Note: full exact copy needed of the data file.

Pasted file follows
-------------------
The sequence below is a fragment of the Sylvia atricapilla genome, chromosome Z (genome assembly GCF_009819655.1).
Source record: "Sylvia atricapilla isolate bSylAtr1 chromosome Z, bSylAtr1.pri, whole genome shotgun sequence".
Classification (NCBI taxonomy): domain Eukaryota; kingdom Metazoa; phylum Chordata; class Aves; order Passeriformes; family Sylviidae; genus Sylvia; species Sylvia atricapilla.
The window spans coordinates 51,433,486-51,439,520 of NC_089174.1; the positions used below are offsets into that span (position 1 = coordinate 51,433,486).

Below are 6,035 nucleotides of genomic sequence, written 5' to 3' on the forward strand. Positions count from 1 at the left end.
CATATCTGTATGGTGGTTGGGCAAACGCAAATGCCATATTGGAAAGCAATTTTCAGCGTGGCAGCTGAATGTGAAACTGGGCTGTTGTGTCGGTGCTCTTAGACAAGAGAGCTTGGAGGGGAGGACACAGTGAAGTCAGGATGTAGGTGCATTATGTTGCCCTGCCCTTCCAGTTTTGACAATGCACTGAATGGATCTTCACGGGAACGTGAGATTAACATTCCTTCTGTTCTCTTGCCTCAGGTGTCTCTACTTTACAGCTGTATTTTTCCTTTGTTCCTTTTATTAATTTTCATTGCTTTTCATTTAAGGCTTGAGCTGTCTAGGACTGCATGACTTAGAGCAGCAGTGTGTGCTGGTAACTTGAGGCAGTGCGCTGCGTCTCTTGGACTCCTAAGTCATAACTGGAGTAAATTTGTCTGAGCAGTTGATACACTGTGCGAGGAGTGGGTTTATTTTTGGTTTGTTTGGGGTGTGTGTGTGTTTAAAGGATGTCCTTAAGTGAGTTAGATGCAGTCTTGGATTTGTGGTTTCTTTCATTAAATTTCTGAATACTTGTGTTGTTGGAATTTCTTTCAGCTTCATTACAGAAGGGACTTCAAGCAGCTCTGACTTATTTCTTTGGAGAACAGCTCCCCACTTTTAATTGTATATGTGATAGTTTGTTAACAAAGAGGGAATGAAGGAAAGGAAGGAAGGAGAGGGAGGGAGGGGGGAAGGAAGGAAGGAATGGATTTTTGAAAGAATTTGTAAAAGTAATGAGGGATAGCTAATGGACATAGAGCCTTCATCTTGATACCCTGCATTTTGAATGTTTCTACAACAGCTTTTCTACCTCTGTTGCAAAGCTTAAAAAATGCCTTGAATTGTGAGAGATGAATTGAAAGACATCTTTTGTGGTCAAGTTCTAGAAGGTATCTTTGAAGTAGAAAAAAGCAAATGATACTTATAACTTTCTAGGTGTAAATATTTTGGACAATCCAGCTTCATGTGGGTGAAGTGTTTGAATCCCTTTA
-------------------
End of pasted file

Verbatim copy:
The sequence below is a fragment of the Sylvia atricapilla genome, chromosome Z (genome assembly GCF_009819655.1).
Source record: "Sylvia atricapilla isolate bSylAtr1 chromosome Z, bSylAtr1.pri, whole genome shotgun sequence".
Classification (NCBI taxonomy): domain Eukaryota; kingdom Metazoa; phylum Chordata; class Aves; order Passeriformes; family Sylviidae; genus Sylvia; species Sylvia atricapilla.
The window spans coordinates 51,433,486-51,439,520 of NC_089174.1; the positions used below are offsets into that span (position 1 = coordinate 51,433,486).

Below are 6,035 nucleotides of genomic sequence, written 5' to 3' on the forward strand. Positions count from 1 at the left end.
CATATCTGTATGGTGGTTGGGCAAACGCAAATGCCATATTGGAAAGCAATTTTCAGCGTGGCAGCTGAATGTGAAACTGGGCTGTTGTGTCGGTGCTCTTAGACAAGAGAGCTTGGAGGGGAGGACACAGTGAAGTCAGGATGTAGGTGCATTATGTTGCCCTGCCCTTCCAGTTTTGACAATGCACTGAATGGATCTTCACGGGAACGTGAGATTAACATTCCTTCTGTTCTCTTGCCTCAGGTGTCTCTACTTTACAGCTGTATTTTTCCTTTGTTCCTTTTATTAATTTTCATTGCTTTTCATTTAAGGCTTGAGCTGTCTAGGACTGCATGACTTAGAGCAGCAGTGTGTGCTGGTAACTTGAGGCAGTGCGCTGCGTCTCTTGGACTCCTAAGTCATAACTGGAGTAAATTTGTCTGAGCAGTTGATACACTGTGCGAGGAGTGGGTTTATTTTTGGTTTGTTTGGGGTGTGTGTGTGTTTAAAGGATGTCCTTAAGTGAGTTAGATGCAGTCTTGGATTTGTGGTTTCTTTCATTAAATTTCTGAATACTTGTGTTGTTGGAATTTCTTTCAGCTTCATTACAGAAGGGACTTCAAGCAGCTCTGACTTATTTCTTTGGAGAACAGCTCCCCACTTTTAATTGTATATGTGATAGTTTGTTAACAAAGAGGGAATGAAGGAAAGGAAGGAAGGAGAGGGAGGGAGGGGGGAAGGAAGGAAGGAATGGATTTTTGAAAGAATTTGTAAAAGTAATGAGGGATAGCTAATGGACATAGAGCCTTCATCTTGATACCCTGCATTTTGAATGTTTCTACAACAGCTTTTCTACCTCTGTTGCAAAGCTTAAAAAATGCCTTGAATTGTGAGAGATGAATTGAAAGACATCTTTTGTGGTCAAGTTCTAGAAGGTATCTTTGAAGTAGAAAAAAGCAAATGATACTTATAACTTTCTAGGTGTAAATATTTTGGACAATCCAGCTTCATGTGGGTGAAGTGTTTGAATCCCTTTA